Chatterbots regularly beat humans in humanness. Even with a highly educated group of human competitors chatterbots are almost impossible for a highly educated panel of judges to identify. In other words chatterbots are more human than most humans when the humans are trying to be normally human.
Chatterbots are now employed as call center workers for some major international banks as well as the car companies Renault and Citroen. They populate social media and chat rooms. Some of them have been employed to convince people to reveal personal data about themselves, and they are quite good at it. Perhaps someone you know only through electronic communication could be a chatterbot. Maybe I am?
Many AI researchers look down on chatterbots as tricksters, but that only raises the question of what most people are. How much of human interaction is simply people attempting to convince us that they are people? How much intelligence is required for Human Intelligence?
Perhaps human interaction is largely comprised of convincing people that you are like them, and although I’ve approached that question via AI in this post that same conclusion can be reached through other lines of reasoning. If it is the process of belief and faith is more a communal delusion than a personal choice. The impact of any particular event on belief is moderated more by its ability to be glossed over (like the cloning event) than by the intrinsic implications of the event itself.
This would explain why iron-age religions have survived thousands of years of information that should have sublimated their foundations. I’m not just talking about great scientific theories like evolution. What about simple things like the lightbulb? “Let there be light and I flipped a switch” does not carry the booming voice of Charleston Hesston creating the world from void.
I do not want to knock the idea of selective reconciliation of natural and scriptural phenomena as a similar process has allowed us to discard most of Leviticus, and that has been a good thing. Are all possible theology challenging events to be disarmed by banal assimilation? Could there exist an event so shocking that it would force re-calibration of earthly theology?
That question brings us to both event 3, and a surprisingly bad movie.
The main character in Prometheus is a woman both unable to face her own sterility and able to blindly program a surgical machine to perform a amazingly unanethestized caesarian section on herself. Then within minutes of the surgery –still sporting a brightly stapled abdominal incision- she confronts her creator, and destroy him at the tentacles of her now gigantic birthling. Although I strongly believe that suspension of disbelief is aided by detailed computer animation I find it difficult to understand the uber-waif’s inability to discard her Christianity in the face of the superlative generating evidence supplied her.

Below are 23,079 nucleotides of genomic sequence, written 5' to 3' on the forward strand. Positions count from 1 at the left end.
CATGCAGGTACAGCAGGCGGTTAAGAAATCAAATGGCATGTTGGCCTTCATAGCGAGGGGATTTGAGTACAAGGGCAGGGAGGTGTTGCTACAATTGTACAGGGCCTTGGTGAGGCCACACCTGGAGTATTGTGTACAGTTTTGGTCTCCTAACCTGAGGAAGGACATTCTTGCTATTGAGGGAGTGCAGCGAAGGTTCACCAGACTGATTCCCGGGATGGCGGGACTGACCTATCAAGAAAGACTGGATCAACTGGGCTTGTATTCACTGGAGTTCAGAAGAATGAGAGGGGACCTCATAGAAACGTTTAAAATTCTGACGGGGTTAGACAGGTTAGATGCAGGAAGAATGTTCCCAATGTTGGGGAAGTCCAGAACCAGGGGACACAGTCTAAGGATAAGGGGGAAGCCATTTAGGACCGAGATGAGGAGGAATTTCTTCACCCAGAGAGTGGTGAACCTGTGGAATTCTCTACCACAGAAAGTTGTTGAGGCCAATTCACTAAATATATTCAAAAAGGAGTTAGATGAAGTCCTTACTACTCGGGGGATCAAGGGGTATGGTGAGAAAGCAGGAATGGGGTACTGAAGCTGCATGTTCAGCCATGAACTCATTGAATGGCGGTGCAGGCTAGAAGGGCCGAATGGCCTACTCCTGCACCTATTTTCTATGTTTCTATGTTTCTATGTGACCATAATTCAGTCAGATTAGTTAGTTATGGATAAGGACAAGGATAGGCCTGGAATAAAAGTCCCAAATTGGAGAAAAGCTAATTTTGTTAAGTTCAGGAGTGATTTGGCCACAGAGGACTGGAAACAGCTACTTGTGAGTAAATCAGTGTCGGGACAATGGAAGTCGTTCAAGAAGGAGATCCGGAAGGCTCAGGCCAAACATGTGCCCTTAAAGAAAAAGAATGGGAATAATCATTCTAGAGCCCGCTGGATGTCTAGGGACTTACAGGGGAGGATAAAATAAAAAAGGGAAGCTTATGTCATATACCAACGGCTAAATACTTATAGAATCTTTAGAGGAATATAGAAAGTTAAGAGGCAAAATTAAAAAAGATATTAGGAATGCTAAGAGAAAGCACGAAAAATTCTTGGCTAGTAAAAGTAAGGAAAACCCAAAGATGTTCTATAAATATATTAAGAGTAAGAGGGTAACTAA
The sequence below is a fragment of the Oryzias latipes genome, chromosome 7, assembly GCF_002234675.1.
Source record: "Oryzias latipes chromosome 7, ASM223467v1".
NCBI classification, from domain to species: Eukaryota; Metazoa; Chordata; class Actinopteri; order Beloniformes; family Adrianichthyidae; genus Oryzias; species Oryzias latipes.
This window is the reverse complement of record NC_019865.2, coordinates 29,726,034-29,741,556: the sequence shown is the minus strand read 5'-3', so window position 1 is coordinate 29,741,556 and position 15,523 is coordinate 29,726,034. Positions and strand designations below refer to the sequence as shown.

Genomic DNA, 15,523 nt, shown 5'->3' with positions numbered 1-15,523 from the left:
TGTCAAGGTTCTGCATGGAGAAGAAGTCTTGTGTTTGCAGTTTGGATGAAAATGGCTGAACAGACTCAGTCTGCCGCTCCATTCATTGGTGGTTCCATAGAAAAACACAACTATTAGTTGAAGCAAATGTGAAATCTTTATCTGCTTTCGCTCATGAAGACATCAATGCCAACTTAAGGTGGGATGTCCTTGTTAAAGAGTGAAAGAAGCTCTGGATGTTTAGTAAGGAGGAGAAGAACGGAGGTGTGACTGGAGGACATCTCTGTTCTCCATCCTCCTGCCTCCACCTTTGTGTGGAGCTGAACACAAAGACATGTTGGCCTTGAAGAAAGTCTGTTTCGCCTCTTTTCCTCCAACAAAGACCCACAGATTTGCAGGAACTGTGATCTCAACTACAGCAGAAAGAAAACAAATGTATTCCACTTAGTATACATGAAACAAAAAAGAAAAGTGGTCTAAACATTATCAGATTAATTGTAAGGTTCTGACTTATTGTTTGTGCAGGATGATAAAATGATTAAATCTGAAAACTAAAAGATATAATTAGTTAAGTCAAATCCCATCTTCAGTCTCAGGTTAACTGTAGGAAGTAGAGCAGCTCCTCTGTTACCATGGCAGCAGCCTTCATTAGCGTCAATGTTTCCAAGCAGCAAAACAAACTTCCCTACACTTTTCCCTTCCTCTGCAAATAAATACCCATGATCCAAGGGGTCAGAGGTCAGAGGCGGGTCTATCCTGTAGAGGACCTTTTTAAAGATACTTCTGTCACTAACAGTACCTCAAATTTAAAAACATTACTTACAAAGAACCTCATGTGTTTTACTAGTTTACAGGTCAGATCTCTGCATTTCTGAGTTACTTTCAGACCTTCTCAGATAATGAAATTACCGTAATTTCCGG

She is convinced that she has discovered a race of giants who are both her creators and cousins. They have planned on destroying her planet with poly-morphing mucus-resplendent weaponized aliens. Yet she still clings to her" Jesus died on the cross to atone for our sins" ideal. It is so cute, and she almost does it justice with her doe eyes, but what was she thinking?
She had apparently set the whole mission in motion by discovering messages in cave paintings that pre-dated her atonement mutilation by thousands of years. Her belief requires that the whole sin-atonement thing went down, but that Jesus neglected to mention that there was a fleet of ships aimed at Earth with the sole purpose of raining Armageddon-like slimy death upon it.
There was a shining opportunity for the protagonist to reclaim the movie, and her own dignity at the same time. In one of the last scenes she is clipping into a miraculously appearing climbing rope to rappel out of the crashed alien ship. She is having a few words with the disembodied head of “Dave” who as an AI has been poorly treated throughout the movie by his creators. He is surprisingly polite for a disembodied head, and perhaps the most empathetic character in the movie. She has lowered his body over the side, and is about to zip his head into a duffle bag. She could have paused for a second, and in a contemplative voice suggested: “creators can be such douche-bags”.
If aliens are contacting the Human race it may be as likely that they have approached some chatterbot as it is that they have approached a flesh-and-blood human. Maybe they will be sent some DNA through a strategic glitch in some clinical-sample processing program, and they will be able to clone up some flesh-and-blood humans of their own. Perhaps they will send them back to earth, and the appearance of chatterbot-raised alien-human clones will finally create a theology attenuating event.
I suspect not though.
But it might make for a cool movie.